AP Style - one you safely should ignore
AP is out with some new style updates, and there's one you can safely ignore, if you choose to:
flood plain - two words
But that easily gets flooded out by "floodplain" as one word. While the Random House Dictionary at Dictionary.com shows it as two words, even the two other references cited there show it as one. Merriam-Webster shows it as one, American Heritage (through Yahoo) shows it as preferably one, and the New Oxford on my Mac also shows it as one.
Webster's New World 4, the dictionary tied to the AP Stylebook, shows it as two words, with the single word alternative, but I increasingly find WNW4 falling out of step with common usage and increasingly turn to American Heritage, which steers a more moderate path between the conservative WNW4 and the liberal M-W. (For example, look up gauntlet and gantlet in the "big three." AHD is probably right in its reasoning that usage has shifted to gauntlet, as in run the gauntlet, even though I grimace.)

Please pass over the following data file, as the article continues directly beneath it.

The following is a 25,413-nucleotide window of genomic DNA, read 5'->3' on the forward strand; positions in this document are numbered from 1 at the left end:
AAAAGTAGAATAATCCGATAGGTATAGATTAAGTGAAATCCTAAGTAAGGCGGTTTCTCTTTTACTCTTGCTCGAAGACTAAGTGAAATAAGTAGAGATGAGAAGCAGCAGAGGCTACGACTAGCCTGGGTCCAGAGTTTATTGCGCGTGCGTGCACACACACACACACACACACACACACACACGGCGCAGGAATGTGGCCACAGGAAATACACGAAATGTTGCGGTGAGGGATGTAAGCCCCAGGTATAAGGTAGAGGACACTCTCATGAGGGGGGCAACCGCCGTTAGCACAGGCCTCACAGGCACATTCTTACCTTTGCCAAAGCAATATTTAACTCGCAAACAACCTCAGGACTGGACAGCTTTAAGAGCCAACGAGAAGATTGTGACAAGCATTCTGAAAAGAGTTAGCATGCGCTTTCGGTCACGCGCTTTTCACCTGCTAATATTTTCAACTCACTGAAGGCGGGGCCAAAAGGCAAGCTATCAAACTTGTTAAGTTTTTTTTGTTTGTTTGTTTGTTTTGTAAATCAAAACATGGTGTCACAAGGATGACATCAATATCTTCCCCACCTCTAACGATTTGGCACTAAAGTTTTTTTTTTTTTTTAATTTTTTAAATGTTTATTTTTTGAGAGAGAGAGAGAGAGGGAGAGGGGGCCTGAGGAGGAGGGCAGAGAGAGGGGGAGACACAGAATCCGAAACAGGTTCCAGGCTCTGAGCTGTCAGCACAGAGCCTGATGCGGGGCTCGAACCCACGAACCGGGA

Most federal and state agencies I can find use it as one word.
And, while not definitive, a Google search for the two-word version, returns 2 million (with some overlap from reference works showing "floodplain" as first choice but the two words as second), while the one word version returns 20 million.
This is one I won't be insisting students learn.
Some other style updates:
- hand-washing (prediction, the hyphen form goes away quixkly
- "don't ask, don't tell" - settling the various uppercase/lowercase, quote/no-quote versions out there. However, I think after you use the quotes once in a story, you should be able to safely drop them on subsequent use. Otherwise, it can start looking like you're being snarky.
- check-in as noun and adjective, but checkout
And useful reminders that:
- The preferred term is dwarf because some people find midget offensive
- Iran is not an Arab country